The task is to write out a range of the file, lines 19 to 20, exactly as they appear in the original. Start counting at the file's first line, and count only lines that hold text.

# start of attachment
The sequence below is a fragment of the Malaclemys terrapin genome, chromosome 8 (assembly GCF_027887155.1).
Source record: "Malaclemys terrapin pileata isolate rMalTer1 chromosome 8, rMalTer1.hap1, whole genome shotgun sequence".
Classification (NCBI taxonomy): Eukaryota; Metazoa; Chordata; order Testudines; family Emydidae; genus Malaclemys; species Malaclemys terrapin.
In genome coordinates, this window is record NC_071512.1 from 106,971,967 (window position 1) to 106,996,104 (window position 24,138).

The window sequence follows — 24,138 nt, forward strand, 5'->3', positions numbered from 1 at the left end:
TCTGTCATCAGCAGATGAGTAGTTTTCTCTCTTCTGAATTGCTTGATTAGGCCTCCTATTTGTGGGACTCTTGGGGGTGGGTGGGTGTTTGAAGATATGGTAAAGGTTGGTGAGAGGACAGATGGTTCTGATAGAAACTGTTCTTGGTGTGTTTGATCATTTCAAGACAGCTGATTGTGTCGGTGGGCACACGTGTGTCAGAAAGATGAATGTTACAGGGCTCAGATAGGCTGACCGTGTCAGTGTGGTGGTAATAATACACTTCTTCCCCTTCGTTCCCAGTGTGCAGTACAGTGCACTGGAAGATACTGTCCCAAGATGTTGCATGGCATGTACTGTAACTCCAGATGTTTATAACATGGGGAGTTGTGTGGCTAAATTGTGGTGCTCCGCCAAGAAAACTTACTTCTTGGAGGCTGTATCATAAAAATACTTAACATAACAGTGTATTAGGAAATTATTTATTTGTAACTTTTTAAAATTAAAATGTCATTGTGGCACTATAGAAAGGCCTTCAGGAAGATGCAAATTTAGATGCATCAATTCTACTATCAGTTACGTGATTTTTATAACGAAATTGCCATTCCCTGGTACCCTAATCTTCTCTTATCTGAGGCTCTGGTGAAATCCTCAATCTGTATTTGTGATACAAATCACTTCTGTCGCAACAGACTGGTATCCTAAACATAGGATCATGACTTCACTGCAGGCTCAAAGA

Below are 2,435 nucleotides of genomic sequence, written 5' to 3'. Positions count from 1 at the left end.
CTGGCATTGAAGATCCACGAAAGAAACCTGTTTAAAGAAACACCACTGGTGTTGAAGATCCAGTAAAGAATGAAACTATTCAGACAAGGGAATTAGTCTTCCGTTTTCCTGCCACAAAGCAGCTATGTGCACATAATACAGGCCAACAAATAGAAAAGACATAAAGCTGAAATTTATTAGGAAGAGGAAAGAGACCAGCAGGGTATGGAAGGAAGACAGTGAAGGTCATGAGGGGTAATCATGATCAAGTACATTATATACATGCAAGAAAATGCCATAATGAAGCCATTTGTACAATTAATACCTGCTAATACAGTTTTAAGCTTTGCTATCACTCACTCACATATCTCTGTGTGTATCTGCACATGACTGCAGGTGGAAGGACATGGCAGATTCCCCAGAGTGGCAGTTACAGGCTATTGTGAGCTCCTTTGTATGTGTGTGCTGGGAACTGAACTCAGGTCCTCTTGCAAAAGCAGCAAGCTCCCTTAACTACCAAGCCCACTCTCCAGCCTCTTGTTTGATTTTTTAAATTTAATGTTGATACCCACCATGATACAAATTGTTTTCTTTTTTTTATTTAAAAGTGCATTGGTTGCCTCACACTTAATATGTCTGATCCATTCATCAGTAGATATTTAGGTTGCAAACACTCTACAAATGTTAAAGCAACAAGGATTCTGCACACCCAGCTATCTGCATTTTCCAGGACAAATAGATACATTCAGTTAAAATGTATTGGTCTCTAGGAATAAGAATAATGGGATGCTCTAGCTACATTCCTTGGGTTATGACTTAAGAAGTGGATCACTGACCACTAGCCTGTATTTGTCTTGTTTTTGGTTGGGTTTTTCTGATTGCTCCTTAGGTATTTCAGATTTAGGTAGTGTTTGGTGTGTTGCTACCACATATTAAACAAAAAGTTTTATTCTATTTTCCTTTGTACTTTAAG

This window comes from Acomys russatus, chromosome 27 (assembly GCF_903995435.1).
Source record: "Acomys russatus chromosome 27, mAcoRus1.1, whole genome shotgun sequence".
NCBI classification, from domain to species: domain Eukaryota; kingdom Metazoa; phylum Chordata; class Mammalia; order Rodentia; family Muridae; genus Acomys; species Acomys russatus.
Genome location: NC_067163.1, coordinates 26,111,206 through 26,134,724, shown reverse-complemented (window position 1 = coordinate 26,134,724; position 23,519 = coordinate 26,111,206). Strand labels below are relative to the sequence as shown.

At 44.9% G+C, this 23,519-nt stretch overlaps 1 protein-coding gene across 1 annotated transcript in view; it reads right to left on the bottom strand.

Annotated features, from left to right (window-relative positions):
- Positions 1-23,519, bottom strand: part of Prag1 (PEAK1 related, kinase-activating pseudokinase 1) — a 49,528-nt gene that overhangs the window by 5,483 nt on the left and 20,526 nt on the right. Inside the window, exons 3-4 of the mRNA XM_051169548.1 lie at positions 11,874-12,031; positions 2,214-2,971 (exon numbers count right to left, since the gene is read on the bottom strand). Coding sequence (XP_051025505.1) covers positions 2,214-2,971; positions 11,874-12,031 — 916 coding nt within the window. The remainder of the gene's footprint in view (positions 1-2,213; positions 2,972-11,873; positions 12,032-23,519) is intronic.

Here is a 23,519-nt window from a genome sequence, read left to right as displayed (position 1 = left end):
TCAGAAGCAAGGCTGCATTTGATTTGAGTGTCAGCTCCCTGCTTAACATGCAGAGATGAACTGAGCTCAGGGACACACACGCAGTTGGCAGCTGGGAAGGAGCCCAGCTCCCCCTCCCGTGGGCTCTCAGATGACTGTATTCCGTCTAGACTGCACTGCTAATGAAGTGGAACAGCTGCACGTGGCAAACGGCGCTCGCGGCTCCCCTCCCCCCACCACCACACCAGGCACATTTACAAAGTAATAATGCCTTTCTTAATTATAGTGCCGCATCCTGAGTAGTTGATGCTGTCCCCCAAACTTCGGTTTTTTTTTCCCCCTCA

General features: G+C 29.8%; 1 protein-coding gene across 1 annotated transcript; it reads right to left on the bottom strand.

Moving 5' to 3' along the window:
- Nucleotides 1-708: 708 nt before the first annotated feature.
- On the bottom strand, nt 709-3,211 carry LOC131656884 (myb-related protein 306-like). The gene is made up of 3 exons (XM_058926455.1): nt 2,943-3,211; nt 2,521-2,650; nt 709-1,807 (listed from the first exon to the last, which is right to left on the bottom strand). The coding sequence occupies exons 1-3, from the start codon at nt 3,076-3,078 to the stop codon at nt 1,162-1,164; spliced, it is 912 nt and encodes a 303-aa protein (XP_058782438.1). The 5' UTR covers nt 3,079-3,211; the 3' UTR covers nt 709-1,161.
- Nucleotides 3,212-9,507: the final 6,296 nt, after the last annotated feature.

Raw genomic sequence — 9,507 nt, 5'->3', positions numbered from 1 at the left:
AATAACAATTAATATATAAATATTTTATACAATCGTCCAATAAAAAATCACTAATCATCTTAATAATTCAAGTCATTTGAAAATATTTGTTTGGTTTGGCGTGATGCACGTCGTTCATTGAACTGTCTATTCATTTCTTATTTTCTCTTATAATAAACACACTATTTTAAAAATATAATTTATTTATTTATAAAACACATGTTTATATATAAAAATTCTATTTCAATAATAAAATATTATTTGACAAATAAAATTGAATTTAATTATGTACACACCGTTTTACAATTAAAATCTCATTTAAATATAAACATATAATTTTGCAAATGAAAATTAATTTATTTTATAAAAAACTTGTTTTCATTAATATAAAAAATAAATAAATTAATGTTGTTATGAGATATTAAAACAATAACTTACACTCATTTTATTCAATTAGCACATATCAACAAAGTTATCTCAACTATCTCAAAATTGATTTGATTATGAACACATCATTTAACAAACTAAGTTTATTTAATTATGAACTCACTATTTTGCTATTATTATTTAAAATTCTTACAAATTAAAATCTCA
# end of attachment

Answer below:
Moving 5' to 3' along the window:
- Nucleotides 1-708: 708 nt before the first annotated feature.